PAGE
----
Deepening inequalities, socioeconomic exclusion, persistent poverty, fractured identity and loss of esteem are all features of rural areas today. All of these characteristics have been associated to differing degrees with the crises of ostensibly ‘progressive neoliberalism’ (Fraser 2017) and the rise of regressive and often contradictory forms populism (Scoones et al. 2017). ‘Authoritarian populism’ (Hall 1979, 1998) describes a broad politics, resonant with appeals to ‘the people’ and characterised by the rise in prominence of discourses of aggressive protectionism and nationalism, growing concern over the ‘other’ and a radical deregulation of private industry, while at the same time utilising state powers to privatise resources and services and increase surplus for a minority. Using conceptual tools of political ecology alongside other approaches from critical social science and radical practice, papers presented in this session explore the historical and political-economic roots the current conjuncture, the emergence of and responses to authoritarian populism in different forms and rural settings throughout the world. In different ways, presenters address key questions: How are political cultures produced, contested and resisted in diverse rural spaces? Amidst these politics, how do tensions play out along the intersecting axes of social difference like race, class and gender? How are rural landscapes and experiences shaped by and also shaping these wider politics? How is ‘emancipation’ envisioned? What is lost in dominant media narratives? This session is part of the Emancipatory Rural Politics Initiative (ERPI).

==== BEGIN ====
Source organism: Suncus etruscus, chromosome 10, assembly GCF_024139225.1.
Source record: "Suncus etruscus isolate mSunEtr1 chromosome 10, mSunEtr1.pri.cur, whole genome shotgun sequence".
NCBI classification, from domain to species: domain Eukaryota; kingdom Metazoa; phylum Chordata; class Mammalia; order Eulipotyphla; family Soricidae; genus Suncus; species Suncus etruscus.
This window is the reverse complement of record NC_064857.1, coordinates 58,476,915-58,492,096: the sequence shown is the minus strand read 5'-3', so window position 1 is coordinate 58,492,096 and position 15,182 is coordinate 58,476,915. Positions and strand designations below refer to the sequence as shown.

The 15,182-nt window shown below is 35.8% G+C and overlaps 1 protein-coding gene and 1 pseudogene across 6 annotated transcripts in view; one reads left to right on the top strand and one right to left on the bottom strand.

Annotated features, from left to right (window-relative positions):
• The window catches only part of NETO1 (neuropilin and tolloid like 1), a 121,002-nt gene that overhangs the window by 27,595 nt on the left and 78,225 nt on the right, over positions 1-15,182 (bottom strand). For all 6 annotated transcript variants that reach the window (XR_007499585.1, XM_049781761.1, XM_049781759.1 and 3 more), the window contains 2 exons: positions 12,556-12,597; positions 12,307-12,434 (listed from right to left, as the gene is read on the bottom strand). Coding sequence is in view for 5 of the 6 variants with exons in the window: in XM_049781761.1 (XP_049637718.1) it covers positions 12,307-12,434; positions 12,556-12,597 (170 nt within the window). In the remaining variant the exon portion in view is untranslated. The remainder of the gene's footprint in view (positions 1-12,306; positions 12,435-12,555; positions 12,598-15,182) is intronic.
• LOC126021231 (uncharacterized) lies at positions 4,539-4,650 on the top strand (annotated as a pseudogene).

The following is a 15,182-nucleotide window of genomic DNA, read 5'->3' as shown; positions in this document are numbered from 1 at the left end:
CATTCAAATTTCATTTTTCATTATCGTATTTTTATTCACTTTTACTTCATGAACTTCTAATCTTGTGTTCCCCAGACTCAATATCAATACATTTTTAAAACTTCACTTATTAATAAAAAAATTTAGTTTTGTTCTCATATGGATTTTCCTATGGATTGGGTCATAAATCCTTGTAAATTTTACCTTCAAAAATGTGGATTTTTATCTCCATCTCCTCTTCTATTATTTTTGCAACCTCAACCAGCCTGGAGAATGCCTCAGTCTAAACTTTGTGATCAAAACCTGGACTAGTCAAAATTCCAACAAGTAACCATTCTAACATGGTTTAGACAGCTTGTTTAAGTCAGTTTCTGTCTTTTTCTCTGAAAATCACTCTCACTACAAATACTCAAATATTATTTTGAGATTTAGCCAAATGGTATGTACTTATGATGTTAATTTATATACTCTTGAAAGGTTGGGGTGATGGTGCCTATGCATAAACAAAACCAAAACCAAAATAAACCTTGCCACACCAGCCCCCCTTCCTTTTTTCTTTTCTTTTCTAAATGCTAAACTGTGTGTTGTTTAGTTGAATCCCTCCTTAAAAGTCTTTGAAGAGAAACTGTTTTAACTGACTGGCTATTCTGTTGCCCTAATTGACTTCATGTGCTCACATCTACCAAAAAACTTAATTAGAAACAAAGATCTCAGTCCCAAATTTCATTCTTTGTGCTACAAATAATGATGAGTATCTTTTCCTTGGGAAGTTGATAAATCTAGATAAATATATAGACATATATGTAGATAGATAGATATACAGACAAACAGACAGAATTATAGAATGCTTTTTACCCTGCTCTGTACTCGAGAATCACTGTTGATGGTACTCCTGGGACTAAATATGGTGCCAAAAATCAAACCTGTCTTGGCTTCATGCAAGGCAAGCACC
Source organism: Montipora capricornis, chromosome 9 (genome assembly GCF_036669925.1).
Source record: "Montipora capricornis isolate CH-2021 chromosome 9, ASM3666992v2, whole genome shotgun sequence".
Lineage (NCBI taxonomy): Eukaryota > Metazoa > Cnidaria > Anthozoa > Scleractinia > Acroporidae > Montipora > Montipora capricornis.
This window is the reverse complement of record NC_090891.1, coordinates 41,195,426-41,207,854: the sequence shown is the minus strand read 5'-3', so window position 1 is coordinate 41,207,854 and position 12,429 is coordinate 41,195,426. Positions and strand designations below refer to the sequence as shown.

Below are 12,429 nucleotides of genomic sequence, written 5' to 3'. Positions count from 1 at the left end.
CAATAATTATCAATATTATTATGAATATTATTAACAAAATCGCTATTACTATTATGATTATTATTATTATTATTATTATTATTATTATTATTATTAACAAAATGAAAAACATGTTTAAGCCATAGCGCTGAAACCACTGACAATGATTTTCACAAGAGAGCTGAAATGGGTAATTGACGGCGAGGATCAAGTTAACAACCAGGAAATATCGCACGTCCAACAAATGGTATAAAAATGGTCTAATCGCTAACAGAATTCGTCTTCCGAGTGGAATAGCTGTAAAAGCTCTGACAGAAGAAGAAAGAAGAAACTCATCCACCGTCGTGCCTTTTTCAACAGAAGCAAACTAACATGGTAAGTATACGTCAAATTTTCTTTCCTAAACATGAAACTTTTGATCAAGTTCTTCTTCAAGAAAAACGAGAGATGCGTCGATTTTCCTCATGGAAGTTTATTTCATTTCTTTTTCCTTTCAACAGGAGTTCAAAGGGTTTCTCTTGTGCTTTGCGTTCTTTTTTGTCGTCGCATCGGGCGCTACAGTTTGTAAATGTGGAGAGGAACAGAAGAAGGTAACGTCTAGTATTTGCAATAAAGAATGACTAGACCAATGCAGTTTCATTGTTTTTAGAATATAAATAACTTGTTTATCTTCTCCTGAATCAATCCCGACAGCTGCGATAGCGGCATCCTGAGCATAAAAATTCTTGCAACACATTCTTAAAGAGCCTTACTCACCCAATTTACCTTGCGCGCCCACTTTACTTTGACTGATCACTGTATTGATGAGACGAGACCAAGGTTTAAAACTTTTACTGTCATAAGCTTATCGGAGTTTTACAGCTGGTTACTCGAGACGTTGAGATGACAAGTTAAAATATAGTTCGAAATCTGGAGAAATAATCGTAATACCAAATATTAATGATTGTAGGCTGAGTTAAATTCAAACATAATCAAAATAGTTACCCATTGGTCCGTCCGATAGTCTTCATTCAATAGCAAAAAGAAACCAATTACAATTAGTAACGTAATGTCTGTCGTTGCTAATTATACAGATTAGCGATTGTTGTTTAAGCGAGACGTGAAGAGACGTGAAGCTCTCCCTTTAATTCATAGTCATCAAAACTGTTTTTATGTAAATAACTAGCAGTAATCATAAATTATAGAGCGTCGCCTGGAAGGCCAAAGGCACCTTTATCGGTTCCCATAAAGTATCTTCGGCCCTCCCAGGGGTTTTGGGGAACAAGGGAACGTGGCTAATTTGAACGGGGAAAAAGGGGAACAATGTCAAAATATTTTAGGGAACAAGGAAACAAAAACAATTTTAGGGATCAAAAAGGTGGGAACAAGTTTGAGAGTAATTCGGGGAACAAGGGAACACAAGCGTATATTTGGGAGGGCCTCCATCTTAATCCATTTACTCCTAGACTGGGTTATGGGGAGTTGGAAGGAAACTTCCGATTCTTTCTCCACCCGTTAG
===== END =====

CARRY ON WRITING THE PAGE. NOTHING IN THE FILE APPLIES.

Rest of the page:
Fraser, Nancy. 2017. "The end of progressive neoliberalism." Dissent Magazine, January 2.
Hall, Stuart. 1979. "The great moving right show." Marxism Today 23 (1):14-20.
Hall, Stuart. 1998. "The great moving nowhere show." Marxism today 1 (1):9-14.
Scoones, Ian, Marc Edelman, Saturnino M Borras Jr, Ruth Hall, Wendy Wolford, and Ben White. 2017. "Emancipatory rural politics: confronting authoritarian populism." The Journal of Peasant Studies:1-20.
|Introduction||Amber Huff Institute of Development Studies||20||2:40 PM|
|Presenter||Christopher Neubert*, University of North Carolina - Chapel Hill, Pork Politics and the Struggle for the Future in Rural Iowa: A Case Study of Emotions, Intimacy, and Authoritarian Populism||20||3:00 PM|
|Presenter||Justa Mayra Hopma*, Department of Politics, University of Sheffield, Food Sovereignty: policy and practice in Bolivia||20||3:20 PM|
|Presenter||Karina Benessaiah*, Arizona State University, Julia C Bausch, Florida International University, Rebecca Shelton, Arizona State University, Beyond the State: Farmers’ emancipation in Greece, Kentucky, and Mexico City||20||3:40 PM|
|Discussant||Wendy Wolford Cornell University||20||4:00 PM|
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